If I Ran the Zoo
Random House, 1950, 1977
From the dust jacket, “Young Gerald McGrew went to the zoo one day and came up with some crazy ideas about how he would change it – maybe there weren’t any crazy ideas, but there are certainly some crazy animals he dreamt up. First, he would open the cages and let all of the ‘old-fashioned’ animals loose (lions, tigers, ducks, etc.) and second, he would travel the world searching for unique animals.
“And what are those unique animals, you ask? Well … how about a ten-footed lion? Or an elephant-cat! Also, there’s an animal known as Bustard and one known as Flustard. And then there’s the very cool, blue-furred Iota and the Tufted Mazurka!”
Dr. Seuss wrote this rhyming book for kittens, not adult cats, so of course, certain cat parents have become upset with it over the years – wanting to ban it because it is derogatory toward one group of humans – but amazingly, I haven’t read any complaints about the illustrations of another group of humans being derogatory (the illustrations depicting Africans are really close to insulting that particular group).
The primary reason the book has been challenged is for the line:
“I’ll hunt in the mountains of Zomba-ma-Tant
With helpers who all wear their eyes at a slant.”
Now, it is of the Library’s opinion that Dr. Seuss chose the ‘offending’ phrase because it rhymed with the line before it – not for any nefarious reason! This line is also accompanied by a stereotypical-illustration Asians with slanted eyes and ‘Fu-Manchu’ mustaches, circa 1950, which helps to cement the offensive nature of the book to sensitive readers. If you remember any of the movies from the 40s-50s that had folks from the Pacific Rim acting, you’ll get the idea.
So, here’s the thing, my opinion for what it’s worth, before you read a book to a kitten, read it yourself first. If you don’t like it or it goes against your morals, don’t read it to them; but don’t prevent other kitten parents from reading it! It’s okay if you don’t like the book. But it’s not okay if you won’t even let me read it to decide if I like it or not! Okay, I’m off the soapbox, for now, any way!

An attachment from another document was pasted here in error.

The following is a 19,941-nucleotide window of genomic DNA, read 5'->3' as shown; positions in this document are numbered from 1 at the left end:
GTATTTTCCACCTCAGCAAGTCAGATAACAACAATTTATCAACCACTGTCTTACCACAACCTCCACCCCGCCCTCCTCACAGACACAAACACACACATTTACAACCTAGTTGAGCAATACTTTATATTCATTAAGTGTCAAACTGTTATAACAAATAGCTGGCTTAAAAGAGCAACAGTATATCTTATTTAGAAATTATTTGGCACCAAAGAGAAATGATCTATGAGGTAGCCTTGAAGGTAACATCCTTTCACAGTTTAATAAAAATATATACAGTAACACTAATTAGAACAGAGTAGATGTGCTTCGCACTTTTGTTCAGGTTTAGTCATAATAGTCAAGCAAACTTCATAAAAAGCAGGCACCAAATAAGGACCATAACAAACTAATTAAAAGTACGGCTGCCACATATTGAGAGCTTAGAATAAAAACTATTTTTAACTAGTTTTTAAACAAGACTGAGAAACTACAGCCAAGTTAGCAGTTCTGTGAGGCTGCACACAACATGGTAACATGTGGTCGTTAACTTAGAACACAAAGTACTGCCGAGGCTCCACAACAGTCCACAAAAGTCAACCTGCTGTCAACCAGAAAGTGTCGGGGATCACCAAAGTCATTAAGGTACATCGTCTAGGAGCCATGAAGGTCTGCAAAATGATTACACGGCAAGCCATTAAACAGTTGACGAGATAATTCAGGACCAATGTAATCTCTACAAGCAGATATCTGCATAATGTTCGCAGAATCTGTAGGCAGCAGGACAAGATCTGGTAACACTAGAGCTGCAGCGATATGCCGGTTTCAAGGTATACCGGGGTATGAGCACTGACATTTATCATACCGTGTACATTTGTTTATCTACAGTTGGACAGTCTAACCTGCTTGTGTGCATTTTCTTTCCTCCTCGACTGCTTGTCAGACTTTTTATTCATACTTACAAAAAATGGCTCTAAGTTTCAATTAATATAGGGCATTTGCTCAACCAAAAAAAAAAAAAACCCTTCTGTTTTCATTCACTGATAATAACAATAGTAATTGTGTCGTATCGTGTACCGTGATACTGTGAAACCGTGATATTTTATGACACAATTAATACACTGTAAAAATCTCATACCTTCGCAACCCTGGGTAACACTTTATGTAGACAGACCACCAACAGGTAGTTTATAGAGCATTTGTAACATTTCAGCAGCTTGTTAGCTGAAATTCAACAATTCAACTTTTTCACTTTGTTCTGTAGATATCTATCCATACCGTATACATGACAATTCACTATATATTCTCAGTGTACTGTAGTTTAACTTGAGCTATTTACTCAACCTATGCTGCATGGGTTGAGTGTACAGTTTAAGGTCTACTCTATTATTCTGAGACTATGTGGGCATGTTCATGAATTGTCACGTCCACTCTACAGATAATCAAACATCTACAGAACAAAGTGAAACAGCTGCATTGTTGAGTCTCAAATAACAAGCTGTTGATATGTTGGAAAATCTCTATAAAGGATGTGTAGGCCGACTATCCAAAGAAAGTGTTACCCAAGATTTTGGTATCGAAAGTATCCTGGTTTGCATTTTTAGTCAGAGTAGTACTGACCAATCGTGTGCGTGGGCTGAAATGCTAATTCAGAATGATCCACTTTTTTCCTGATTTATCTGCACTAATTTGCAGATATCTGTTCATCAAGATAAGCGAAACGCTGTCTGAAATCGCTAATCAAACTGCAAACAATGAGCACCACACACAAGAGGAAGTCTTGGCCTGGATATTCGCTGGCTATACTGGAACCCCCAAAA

This book, as are all of Dr. Seuss’ are, is a product of the age in which it was written and illustrated. To change or censor the classic book would be as bad as banning it. I don’t particularly like Dr. Seuss – his nonsensical writing style is cute but also drives me crazy!! And, his creatures all look alike – or mostly alike. But that doesn’t mean other kittens and cats shouldn’t read it! Try it, you may like it!!!
Rating: 3 out of 5 paws – not because it’s offensive (The Library is only occasionally offended by a book or work of art) but because I just don’t like Dr. Seuss – or at least this book! Too nonsensical for me.
I found this one instance of book-challenging: “Stereotypical depictions of Asians, who “all wear their eyes at a slant,” were the reason this book was challenged in Vancouver (BC) in 2014. Vancouver Public Library chose to keep it on the shelves, but will not be reading it at storytimes, and will only promote it as an example of how depictions of other cultures have changed over time.”
And from a review of 6/17/17 from Amazon.com: “This book has lots of racist message, whoever wrote that particular Dr Seuss book is vicious, want to poison kid mind” [sic]